New vs Used RVs

RV Shopping

We got to thinking about the comparisons of shopping for new versus used RV’s because today, we didn’t have much time to go out looking at units.  We ran to a consignment shop up the road from us to look at some used units. Learn more about us here. They only deal in used RV’s, so we thought was it was nice to see some of the differences in the units after they’ve been used a few years.

So what are the advantages of getting a used one? Are there any? What are the downsides?  We’re going to try to explore that here.  

vintage travel trailer near a lake and mountain

Ok, so there is the obvious question of why do you want to RV? Are you going to do it full time or just for weekends/extended outings? Let’s start with a few basic questions:

  • Who all will be traveling with you in the RV – just a couple, a family, how many?
  • Do you want to tow or drive?
  • What are your must-haves?
  • What are your would be nice to haves?
  • Where do you want to travel? Are you just going to the same campground or seeing the country?
  • What type of RV is right for you?
vintage motorhome under the stars

Types of RV’s

Driveable types include:
  • Class A (big bus types) price range $60,000 – well over $2 million
  • A Class B which is more of a converted van – Price range $40,000 to more than $200,000
  • Class B plus – there are a few that are classified in this range but I think they are growing. The one that comes to mind is Leisure travel vans.  We really like them but more later.
  • Class C Built on an automotive chassis, usually looks like a box on wheels in my opinion. Price $50,000 – more than $150,000
  • Class Super C – more of a heavy-duty type unit, usually powered by a diesel truck engine similar to a semi-truck. Price range $160,000 – well over $500,000
Towable types
  • Fifth wheel – towable – usually the largest type of towable units, with heights up to 13’ and weights from 4,000 to 30,000 lbs and a price range of $20,000 – $200,000.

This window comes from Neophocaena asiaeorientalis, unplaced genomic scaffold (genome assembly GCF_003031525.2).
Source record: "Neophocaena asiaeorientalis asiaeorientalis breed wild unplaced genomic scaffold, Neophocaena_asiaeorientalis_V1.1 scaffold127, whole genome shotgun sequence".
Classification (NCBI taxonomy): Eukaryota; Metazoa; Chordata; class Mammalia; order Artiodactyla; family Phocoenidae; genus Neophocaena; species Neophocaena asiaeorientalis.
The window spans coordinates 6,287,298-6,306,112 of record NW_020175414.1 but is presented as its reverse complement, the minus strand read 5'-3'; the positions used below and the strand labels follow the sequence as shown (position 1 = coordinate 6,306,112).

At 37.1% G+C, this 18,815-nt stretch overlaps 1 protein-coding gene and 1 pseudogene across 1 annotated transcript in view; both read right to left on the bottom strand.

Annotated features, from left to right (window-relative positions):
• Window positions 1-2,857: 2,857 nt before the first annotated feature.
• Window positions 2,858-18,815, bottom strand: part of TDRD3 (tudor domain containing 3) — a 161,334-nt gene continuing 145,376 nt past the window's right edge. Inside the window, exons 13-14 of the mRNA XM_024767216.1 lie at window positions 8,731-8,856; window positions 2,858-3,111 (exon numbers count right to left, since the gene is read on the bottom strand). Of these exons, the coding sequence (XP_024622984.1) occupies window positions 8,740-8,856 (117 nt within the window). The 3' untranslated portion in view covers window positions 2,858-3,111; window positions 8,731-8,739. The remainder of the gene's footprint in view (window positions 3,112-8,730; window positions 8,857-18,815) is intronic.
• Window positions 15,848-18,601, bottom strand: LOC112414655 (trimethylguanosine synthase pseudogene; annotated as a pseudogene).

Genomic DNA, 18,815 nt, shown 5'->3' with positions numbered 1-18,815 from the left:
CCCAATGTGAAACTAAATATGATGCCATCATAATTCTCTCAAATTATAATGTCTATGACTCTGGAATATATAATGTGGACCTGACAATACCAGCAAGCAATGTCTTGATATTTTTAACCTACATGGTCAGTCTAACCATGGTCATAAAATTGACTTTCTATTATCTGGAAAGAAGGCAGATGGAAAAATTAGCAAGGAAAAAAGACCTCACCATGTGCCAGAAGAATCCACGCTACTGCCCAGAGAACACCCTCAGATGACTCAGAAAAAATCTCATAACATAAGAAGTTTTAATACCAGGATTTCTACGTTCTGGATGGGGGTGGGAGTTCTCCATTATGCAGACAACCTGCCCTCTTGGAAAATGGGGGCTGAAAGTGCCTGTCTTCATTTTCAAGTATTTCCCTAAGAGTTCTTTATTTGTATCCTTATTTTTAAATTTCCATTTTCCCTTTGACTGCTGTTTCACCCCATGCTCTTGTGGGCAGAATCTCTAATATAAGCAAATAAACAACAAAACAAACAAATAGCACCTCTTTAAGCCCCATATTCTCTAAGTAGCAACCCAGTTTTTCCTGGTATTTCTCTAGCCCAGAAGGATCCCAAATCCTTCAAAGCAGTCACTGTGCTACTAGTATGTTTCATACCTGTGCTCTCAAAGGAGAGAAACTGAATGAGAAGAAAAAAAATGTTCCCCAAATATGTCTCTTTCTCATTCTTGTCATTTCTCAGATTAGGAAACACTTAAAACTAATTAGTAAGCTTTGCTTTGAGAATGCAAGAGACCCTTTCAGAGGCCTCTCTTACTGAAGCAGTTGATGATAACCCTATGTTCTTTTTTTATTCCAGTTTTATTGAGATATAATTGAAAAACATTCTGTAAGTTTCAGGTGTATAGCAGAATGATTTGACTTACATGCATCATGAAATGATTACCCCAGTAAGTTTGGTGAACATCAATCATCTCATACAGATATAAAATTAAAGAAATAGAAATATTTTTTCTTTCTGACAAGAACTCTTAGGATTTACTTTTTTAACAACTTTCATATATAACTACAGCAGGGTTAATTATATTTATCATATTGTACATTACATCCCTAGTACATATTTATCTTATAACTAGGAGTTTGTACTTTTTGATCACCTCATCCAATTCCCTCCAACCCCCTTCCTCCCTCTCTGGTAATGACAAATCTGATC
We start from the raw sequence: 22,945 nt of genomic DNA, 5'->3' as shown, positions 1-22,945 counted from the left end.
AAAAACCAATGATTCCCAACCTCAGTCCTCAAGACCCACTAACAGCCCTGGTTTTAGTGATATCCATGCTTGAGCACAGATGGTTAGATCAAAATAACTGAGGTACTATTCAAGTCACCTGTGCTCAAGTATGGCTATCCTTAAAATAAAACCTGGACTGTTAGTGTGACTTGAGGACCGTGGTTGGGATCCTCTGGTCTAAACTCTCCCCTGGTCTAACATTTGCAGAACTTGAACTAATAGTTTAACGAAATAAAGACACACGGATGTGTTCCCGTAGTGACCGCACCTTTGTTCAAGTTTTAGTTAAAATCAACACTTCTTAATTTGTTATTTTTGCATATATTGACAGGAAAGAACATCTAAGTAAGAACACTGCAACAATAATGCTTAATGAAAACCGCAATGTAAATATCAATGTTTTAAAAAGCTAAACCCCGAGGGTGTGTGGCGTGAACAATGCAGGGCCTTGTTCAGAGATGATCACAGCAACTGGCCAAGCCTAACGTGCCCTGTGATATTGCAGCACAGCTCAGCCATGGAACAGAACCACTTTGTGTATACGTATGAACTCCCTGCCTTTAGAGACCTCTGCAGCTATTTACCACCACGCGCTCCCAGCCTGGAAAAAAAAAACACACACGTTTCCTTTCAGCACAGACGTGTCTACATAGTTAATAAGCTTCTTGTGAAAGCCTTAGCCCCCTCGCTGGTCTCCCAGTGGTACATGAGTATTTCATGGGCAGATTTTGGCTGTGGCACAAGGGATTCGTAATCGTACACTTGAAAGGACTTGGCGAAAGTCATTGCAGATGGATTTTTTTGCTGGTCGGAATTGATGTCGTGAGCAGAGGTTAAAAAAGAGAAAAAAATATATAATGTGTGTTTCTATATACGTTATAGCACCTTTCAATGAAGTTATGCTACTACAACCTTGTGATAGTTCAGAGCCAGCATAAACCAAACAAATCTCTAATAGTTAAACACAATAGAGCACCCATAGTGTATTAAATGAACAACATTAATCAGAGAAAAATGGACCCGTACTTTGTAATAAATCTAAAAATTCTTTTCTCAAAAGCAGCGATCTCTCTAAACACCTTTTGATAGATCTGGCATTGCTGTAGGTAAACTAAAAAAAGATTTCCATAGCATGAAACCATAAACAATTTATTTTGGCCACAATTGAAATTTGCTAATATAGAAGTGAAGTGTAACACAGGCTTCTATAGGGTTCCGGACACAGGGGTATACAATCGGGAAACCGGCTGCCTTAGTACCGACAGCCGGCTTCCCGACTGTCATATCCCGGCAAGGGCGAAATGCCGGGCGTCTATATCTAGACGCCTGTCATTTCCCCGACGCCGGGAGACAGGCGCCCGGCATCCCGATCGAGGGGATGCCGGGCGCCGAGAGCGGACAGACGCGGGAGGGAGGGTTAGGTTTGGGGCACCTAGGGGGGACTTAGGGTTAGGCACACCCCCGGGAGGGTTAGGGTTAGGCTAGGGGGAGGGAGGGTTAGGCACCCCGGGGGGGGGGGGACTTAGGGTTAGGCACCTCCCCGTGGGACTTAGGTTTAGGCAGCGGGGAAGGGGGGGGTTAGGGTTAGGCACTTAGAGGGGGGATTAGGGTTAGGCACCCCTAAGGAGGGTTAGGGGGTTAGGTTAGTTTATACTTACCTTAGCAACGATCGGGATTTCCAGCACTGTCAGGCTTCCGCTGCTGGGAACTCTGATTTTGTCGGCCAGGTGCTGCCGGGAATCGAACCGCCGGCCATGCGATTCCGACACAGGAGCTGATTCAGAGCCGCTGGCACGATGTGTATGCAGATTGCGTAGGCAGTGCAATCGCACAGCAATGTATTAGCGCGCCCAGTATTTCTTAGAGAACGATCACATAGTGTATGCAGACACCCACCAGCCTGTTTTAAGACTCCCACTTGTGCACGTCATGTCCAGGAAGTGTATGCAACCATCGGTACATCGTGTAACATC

• Travel Trailers (sometimes called bumper pulls). This is a traditional type trailer that hooks to the rear of a tow vehicle.  There are a number of sizes, weights, and styles. They are typically 11’ and weight between 1,500 – 11,000 lbs. A price range of $6,000 – $60,000 but some can really get up there in price.
  • Toy Hauler – can be either a travel trailer or fifth wheel with a garage that is used to carry large items such as bikes, golf carts, motorcycles or other sporting equipment. Price ranges for new ones range from $10,000 to $140,000.
  • Truck Camper – This is usually a unit carried in the bed of a truck. Generally they are small to fit in the bed of a truck but an efficient living space and some have slides to expand the livable space.  Price ranges from $8,000 – over $50,000.
Vintage Tear Drop trailer

The options are incredibly diverse on floor plans and sizes etc. So which is right? The most common RV for full-time living is probably the Class A motorhome but every type can accommodate the full-time lifestyle.  When looking for a unit you have to consider quality construction, materials used, livable space, insulation. None are really built for full time living so from what I can find out staying on top of maintenance is vital.


Just like owning a home, maintenance is huge, probably more so important on an RV, since you will basically be causing an earthquake in it every time you use it.  Probably the most important item to stay on top of, no pun intended, is the roof since the roof is the easiest way for water to get in and damage your unit. Check the seals every three months and keep them conditioned. Make sure to check the roofs edges, vents, A/C units, anything that caused a hole in the roof. If you notice any irregularities you’ll want to get those sealed up or changed as soon as possible to avoid any big headaches down the road.

Class B+ under the stars.